WASHINGTON---The Congressional Black Caucus (CBC) kicked off its 41st Legislative Conference, Sept. 21, with resounding calls for quick passage of President Obama's $450 billion jobs program and jobs bills introduced by CBC members.
The calls came during the half-day forum sponsored by the CBC's Jobs Commission. Rep. Marcia Fudge, D-Ohio, co-chair of the Jobs Commission, said, "The unemployment rate for African-American workers is nearly twice the national rate. In some cities the jobless rate for Black workers is three times the national rate as it is in Cleveland, the city I represent. When parents don't work, children don't eat."
The "most important part" of the Obama package "is the infrastructure program," Fudge said, assailing "partisan bickering" by tea party Republicans that is blocking the $100 billion infrastructure repair measure and every other proposal in the Obama package.
Half the $100 billion would be used to establish an infrastructure bank to pay for repairs to crumbling schools, hospitals, bridges, and roads. And $100 billion would pay for an extension of unemployment compensation for millions of workers who are exhausting their jobless benefits. Another $250 billion of the Obama package is extension of tax breaks, most of it payroll taxes for Social Security, and tax credits to firms that hire new workers. Obama proposes higher taxes on those earning above $200,000 to help pay for the package.
Rep. Maxine Waters, D-Calif., pointed out that Bush-era tax cuts were followed by the loss of eight million jobs. "We need to focus on infrastructure repair of bridge and roads, creation of a national housing trust fund, targeted aid to the unemployed, stopping the outsourcing of jobs," Waters said. "We need to invest in the future of our country. With a lot of work, lot of fight we can create those jobs."
James Lowry, Senior Advisor to the Boston Consulting Group, said, "We're dying in the Black community. I hope the Congressional Black Caucus jobs resolution is accepted and millions of new jobs are created. If a national infrastructure bank is created, how many minority jobs will it create?"
David Hinson, national director of the Minority Business Development Agency, told the crowd minority-owned businesses employ 5.9 million workers, creating jobs "not only for Black workers but for all Americans. We need diversity."
He strongly endorsed Obama's jobs program "that will create jobs and put money in jobless workers' pockets."
Dr. Maya Rockeymoore, President and CEO of the Washington-based consulting firm, Global Policy Solutions, also hailed most of the proposals in Obama's jobs package. "We know the Republicans in Congress have been throwing up roadblock after roadblock," she said. She urged a fight to win passage of the package. However, she warned against the payroll tax holiday including FICA funds that sustain Social Security, a scheme "that could be used in the future to undermine Social Security."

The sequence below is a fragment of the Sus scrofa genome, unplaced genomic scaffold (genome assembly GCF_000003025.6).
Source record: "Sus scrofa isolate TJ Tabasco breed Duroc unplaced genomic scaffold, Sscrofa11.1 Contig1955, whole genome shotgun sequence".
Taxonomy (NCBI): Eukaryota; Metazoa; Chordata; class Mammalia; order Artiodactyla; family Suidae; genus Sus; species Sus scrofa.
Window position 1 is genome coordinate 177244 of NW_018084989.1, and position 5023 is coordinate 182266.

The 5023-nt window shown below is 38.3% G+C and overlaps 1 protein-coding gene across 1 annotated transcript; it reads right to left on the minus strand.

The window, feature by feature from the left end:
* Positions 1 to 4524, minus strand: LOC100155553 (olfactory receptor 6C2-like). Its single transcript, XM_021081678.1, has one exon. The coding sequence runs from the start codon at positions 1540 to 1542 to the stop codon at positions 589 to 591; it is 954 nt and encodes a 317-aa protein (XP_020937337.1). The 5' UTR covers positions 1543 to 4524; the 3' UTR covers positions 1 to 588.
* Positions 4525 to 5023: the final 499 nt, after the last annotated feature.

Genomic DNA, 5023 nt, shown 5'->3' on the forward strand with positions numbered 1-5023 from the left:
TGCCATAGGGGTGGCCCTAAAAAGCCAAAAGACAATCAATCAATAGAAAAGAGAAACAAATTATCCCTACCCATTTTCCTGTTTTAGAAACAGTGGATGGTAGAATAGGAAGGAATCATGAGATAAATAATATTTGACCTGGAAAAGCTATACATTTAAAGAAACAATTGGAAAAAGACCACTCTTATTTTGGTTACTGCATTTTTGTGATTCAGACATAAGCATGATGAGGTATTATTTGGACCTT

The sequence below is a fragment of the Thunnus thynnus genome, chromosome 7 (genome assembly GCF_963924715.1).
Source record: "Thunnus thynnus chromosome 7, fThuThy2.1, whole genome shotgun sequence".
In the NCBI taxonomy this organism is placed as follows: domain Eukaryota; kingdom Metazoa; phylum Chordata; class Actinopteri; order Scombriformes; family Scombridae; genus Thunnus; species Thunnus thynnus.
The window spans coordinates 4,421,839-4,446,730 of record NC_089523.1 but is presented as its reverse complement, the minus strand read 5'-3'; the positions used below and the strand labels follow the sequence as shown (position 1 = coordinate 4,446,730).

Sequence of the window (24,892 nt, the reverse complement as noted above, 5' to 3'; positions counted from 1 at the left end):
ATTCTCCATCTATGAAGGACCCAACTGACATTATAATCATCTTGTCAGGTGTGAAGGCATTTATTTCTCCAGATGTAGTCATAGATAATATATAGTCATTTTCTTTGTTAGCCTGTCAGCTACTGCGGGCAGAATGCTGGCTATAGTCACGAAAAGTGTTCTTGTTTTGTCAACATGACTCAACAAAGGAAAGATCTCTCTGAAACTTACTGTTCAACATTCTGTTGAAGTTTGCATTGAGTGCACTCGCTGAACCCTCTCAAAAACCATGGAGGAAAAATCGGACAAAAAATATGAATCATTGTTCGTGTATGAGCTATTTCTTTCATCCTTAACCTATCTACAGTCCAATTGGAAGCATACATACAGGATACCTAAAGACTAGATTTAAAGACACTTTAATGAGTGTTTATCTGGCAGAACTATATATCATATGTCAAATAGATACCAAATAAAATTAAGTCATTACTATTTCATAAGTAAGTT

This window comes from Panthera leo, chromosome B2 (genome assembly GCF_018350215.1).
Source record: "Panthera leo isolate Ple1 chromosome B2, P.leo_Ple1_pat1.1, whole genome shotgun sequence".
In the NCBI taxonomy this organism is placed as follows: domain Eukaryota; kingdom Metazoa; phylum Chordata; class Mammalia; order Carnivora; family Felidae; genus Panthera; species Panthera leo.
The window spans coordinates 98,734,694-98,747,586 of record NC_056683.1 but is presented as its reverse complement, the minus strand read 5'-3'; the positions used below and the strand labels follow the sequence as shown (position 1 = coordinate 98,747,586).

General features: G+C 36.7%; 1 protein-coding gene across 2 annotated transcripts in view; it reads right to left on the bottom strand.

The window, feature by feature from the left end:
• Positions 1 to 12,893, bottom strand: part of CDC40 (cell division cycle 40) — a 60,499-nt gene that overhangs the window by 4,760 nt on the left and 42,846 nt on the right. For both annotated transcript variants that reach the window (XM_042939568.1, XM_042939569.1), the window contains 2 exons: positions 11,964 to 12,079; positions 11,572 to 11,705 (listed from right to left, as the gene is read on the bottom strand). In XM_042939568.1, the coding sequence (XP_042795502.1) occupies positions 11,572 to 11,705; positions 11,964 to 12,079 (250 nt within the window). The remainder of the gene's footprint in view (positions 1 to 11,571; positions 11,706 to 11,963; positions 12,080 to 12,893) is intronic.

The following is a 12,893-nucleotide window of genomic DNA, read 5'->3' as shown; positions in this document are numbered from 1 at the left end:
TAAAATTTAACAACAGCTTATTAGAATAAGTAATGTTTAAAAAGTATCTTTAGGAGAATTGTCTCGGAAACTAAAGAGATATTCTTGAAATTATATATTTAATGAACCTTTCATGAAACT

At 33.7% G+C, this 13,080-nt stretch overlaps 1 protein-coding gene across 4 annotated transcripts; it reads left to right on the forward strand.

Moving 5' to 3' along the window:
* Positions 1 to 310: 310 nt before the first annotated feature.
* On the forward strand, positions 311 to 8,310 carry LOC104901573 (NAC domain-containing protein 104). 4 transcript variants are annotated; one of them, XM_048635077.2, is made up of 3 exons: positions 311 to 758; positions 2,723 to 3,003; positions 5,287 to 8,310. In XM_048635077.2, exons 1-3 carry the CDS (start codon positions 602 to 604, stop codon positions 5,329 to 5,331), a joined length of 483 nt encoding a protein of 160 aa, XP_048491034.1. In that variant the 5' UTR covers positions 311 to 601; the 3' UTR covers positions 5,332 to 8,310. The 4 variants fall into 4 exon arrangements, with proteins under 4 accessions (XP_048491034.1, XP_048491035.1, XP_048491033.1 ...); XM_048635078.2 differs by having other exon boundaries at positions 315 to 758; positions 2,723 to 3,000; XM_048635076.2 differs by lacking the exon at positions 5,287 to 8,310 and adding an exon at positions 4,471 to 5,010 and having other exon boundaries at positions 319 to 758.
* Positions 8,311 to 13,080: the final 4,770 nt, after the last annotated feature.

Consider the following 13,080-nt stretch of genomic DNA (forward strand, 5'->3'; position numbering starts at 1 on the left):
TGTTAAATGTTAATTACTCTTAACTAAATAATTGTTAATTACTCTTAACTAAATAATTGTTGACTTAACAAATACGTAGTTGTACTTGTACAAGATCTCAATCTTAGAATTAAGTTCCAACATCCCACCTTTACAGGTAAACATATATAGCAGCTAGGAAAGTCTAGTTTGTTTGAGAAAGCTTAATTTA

A questioner speaking from a floor microphone warned against jobs programs that produce only "dead-end jobs."
Part of the answer, she replied, is a strong labor movement that fought for and won "the minimum wage, time-and-a-half for overtime, pensions." She added, "Unions are important in the life of our country. They are under wholesale attack. We've seen it in Wisconsin and Ohio."
Alfonso Pollard, Director of Politics and Human Rights of the Communications Workers of America, took the microphone and thanked her for defending the labor movement in the face of the Republican attack.
Robert Borosage, co-director of the Institute for America's Future, called Obama's package "a good first step" but urged a sweeping transformation of the economy with the federal government acting as "employer of last resort" providing a job for every jobseeker.
With interest rates at record lows, he said, the Federal government can borrow at virtually no cost and use the revenues to put tens of millions to work repairing and rebuilding the nation's infrastructure. He also urged an "agenda about making things in America" assailing the U.S. as the world's only nation without a program to protect manufacturing. Borosage also called for an end to wars of intervention with the funds used to create jobs and meet human needs.
CBC Chairman, Emanuel Cleaver II, D-Mo., opened the forum by hailing the Commission's recently completed road trip to five cities - Cleveland, Detroit, Atlanta, Miami and Los Angeles. More than 30,000 jobless workers attended CBC "Job Fairs" and town hall meetings in those cities, Cleaver said. "We think we have brought this problem to the nation's attention. We're at the point where we have to make the proposals work. What we are doing now, in every way we can, is to focus on job creation."
Photo: Thousands of people packed the campus of Atlanta Technical College for a job fair sponsored by the Congressional Black Caucus, Aug, 18. Bob Andres/AP